Talk:Mackall v. Casilear/Opinion of the Court
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|Edition:||Mackall v. Casilear, his bill of complaint in the supreme court of the District of Columbia on the 1st day of June, 1885, against George W Casilear and wife; Leonard Mackall and wife; Don Barton Mackall; Benjamin Mackall; Louise Owens and husband; Catherine Christy and husband; Edmund Brand and Mary E Keller, alleging that Leonard, Don Barton, and Benjamin were his brothers, and Louise Owens and Catherine Christy his sisters, all being the sole surviving children of Brooke Mackall, Sr, and Martha Mackall, his wife, and that Edmund Brand and Mary E Keller were the sole surviving children of Louis Brand The bill then stated that on or about December 21, 1863, complainant became owner in fee-simple, through a conveyance to him from Charles W Pairo, George Randolph, executor, and Brooke Mackall, Sr, of lots in the city of Washington, D C, as follows: Lot 2, square 5; lots 3 and 7, square 17; lot 3, square 31; lot 15, squae 4 1; lot 2, square 42; lot 5, square 43; lot 12, square 56; lot 10, square 62; lots 13, 14, and 17, square 76, -and a copy of the deed was annexed That on or about May 5, 1866, complainant executed his promissory notes to the order of his father, and a deed of trust to said Brooke Mackall, Sr, as trustee, which deed was acknowledged before the latter as notary public, upon lot 2, square 5; two parts of lot 12, square 56; and lots 14, 17, and part of 13, square 76,-which was recorded June 5, 1867, and a copy whereof was annexed That there was no consideration for these notes, but they were made for the accommodation of complainant's father for the purpose of borrowing money for the benefit of both, but no money was borrowed, and it was not intended that any claim on the notes should be set up against the complainant, and there was no default in the payment of the same That about seven years after, a variance occurring between complainant and his father, his father having possession of the notes, without complainant's knowledge or consent, advertised said property for sale, except one subdivision of lots 13 and 14, square 76, which had in the mean time been otherwise disposed of by complainant That the advertisement (a copy of which was annexed) was published only on three successive days, though the trustdeed required a publication of 60 days That it was intended that the sale should be kept concealed from complainant, and it was not held on the premises, but at the rooms of the auctioneer That no bidders were present, and at the instance of his father the property was struck off nominally to one Joseph B Hill, but really for the benefit of complainant's father, no money being ever paid by Hill, and his name being used that it might not appear that the trustee was a purchaser at his own sale That this was a scheme devised by the father to divest the son of his property and obtain it himself, without paying anything whatever for it That, in pursuance of such scheme, a deed (a copy of which was annexed) was executed by Brooke Mackall, Sr, as trustee, to Hill, for the nominal consideration of $2,000, though Hill paid nothing And complainant charged that the deed was void and of no effect This deed was dated June 26, and recorded July 2, 1873 .|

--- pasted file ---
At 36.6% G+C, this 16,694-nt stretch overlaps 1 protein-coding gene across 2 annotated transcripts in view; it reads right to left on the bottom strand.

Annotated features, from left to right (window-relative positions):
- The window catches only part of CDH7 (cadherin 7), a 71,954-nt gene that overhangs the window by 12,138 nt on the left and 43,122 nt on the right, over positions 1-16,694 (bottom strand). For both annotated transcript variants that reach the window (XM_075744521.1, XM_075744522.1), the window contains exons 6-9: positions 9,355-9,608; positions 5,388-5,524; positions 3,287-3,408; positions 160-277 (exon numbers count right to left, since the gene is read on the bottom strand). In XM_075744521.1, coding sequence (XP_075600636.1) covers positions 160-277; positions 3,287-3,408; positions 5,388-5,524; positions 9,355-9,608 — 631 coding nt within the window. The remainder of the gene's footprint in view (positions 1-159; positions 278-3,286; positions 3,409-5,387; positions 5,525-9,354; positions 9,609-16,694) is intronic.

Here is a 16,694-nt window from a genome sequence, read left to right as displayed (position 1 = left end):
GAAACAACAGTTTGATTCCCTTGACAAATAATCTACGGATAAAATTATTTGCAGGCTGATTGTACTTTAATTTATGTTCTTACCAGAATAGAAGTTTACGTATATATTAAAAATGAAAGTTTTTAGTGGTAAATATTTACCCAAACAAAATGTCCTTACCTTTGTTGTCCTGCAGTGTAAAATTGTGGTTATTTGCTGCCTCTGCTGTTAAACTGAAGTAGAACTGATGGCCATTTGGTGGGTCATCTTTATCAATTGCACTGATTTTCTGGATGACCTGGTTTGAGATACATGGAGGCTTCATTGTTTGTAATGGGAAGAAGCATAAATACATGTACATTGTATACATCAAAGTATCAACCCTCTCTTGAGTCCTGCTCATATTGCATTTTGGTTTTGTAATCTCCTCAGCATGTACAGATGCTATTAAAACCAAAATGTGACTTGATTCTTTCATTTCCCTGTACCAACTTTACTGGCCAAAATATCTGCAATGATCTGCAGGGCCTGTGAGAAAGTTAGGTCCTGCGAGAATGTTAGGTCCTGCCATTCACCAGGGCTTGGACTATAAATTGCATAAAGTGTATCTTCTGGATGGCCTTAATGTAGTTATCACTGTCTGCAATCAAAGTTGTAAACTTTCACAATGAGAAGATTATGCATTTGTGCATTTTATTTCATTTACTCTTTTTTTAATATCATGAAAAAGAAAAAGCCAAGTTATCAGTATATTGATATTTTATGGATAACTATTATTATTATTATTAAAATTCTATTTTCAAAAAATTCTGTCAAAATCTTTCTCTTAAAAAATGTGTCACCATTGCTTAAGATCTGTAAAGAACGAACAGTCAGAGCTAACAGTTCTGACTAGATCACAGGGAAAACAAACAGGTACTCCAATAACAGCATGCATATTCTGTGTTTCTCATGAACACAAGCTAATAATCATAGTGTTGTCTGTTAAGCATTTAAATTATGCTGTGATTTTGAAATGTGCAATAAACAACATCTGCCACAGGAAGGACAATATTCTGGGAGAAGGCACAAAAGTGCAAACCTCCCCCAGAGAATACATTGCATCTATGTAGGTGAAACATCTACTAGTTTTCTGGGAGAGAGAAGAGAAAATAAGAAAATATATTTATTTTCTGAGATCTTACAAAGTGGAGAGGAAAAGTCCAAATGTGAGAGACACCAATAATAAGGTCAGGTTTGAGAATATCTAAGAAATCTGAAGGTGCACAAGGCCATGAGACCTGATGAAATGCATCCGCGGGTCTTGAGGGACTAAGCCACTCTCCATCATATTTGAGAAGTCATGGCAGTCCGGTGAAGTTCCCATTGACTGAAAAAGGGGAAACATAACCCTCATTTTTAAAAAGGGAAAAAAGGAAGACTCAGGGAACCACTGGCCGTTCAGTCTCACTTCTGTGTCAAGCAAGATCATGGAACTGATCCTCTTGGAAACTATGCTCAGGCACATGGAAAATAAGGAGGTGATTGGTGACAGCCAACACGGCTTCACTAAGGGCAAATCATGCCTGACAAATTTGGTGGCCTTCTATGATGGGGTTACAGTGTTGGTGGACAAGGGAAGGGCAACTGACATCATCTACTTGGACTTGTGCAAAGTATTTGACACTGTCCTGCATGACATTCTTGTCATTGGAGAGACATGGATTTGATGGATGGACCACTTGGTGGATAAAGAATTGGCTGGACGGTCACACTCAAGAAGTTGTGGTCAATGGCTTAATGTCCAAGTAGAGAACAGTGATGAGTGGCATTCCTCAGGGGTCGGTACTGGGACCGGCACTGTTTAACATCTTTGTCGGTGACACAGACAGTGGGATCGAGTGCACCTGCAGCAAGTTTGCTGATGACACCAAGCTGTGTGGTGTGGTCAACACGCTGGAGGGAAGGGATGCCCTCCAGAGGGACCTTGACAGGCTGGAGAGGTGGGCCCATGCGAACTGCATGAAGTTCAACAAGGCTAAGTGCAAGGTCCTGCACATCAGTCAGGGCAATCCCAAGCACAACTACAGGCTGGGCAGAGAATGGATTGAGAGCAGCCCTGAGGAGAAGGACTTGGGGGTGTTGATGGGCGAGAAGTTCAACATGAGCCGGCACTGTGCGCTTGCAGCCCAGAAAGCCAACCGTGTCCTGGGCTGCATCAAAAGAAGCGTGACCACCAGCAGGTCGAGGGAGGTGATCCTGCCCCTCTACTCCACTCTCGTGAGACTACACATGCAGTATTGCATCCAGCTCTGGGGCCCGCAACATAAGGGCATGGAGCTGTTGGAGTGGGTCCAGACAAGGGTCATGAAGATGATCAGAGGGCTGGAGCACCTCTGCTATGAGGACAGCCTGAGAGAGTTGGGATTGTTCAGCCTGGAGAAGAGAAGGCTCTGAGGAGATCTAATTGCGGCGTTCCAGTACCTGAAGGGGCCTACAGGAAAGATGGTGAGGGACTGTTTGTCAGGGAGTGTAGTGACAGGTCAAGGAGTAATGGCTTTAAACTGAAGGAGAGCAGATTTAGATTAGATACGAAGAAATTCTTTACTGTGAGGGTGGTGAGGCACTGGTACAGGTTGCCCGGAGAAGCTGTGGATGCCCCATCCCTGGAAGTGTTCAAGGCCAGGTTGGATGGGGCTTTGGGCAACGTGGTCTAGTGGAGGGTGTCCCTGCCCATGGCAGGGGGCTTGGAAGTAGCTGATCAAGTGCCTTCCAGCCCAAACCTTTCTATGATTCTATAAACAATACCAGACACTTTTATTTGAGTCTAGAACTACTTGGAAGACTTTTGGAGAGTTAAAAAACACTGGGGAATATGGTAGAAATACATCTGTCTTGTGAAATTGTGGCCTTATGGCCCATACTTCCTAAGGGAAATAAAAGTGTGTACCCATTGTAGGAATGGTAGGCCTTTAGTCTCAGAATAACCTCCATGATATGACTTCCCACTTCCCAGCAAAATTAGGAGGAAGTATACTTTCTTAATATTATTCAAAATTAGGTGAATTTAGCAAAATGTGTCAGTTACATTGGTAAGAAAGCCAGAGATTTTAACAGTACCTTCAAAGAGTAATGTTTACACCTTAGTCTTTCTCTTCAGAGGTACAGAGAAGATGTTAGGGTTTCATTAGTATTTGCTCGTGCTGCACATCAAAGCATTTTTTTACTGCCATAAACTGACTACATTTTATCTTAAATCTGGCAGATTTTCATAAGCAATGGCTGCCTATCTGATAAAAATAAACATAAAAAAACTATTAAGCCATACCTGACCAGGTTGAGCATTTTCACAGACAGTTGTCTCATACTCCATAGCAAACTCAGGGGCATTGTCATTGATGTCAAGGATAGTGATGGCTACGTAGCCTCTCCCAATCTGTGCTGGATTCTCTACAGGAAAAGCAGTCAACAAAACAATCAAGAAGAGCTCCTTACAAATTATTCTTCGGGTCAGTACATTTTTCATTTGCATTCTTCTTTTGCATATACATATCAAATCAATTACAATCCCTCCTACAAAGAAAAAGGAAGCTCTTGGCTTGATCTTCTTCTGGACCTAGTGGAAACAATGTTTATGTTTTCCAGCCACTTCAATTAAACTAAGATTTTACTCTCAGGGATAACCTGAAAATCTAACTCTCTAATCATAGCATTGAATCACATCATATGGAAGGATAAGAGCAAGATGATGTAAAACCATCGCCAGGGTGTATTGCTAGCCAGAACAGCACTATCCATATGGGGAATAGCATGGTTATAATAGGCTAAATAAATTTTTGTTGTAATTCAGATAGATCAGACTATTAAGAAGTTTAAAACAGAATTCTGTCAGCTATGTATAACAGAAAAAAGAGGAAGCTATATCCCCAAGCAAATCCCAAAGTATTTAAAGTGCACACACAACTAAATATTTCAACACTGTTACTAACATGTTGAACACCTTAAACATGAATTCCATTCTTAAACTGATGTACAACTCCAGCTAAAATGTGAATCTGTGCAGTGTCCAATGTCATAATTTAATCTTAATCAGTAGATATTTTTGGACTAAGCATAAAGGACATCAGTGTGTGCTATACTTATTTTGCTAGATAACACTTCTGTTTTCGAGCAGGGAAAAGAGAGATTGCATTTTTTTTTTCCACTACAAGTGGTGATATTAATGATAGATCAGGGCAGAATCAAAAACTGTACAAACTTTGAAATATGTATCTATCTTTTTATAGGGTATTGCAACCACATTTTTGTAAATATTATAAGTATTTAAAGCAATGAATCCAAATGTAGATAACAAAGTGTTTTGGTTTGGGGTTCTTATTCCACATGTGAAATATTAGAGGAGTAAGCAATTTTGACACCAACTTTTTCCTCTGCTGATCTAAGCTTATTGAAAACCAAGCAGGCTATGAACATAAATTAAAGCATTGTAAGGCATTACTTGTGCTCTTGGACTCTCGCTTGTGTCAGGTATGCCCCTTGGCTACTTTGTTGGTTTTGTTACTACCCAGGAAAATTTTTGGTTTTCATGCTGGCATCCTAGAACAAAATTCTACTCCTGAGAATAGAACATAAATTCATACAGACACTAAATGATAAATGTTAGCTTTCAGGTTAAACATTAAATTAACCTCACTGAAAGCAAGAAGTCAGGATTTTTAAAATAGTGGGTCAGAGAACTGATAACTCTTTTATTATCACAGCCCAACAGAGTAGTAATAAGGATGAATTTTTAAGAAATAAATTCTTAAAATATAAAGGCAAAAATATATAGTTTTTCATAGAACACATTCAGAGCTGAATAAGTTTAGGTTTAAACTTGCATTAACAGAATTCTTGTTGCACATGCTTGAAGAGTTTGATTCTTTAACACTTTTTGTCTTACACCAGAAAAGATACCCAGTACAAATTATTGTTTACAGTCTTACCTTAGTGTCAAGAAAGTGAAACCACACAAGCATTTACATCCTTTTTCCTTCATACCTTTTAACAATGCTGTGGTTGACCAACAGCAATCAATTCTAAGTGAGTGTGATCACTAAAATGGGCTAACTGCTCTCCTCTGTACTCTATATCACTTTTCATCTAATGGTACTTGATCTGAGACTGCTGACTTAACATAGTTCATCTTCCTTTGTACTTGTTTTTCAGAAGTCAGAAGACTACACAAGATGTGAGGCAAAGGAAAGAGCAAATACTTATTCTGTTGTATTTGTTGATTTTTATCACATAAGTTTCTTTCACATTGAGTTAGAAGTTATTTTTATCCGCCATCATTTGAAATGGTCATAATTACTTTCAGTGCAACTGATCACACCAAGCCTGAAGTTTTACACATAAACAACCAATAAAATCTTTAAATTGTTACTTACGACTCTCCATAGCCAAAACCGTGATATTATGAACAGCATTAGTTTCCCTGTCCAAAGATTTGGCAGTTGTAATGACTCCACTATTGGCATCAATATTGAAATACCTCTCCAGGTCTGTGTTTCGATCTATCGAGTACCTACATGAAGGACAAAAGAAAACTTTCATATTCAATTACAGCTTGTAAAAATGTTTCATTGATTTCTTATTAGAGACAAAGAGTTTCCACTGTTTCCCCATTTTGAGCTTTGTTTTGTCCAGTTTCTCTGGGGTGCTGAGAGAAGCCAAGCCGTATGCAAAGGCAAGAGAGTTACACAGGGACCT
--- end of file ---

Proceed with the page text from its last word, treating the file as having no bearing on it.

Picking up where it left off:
|Source:||Mackall v. Casilear from http://bulk.resource.org/courts.gov/c/US/137|
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|Notes:||Gathered and wikified using an automated tool. See this documentation for more information.|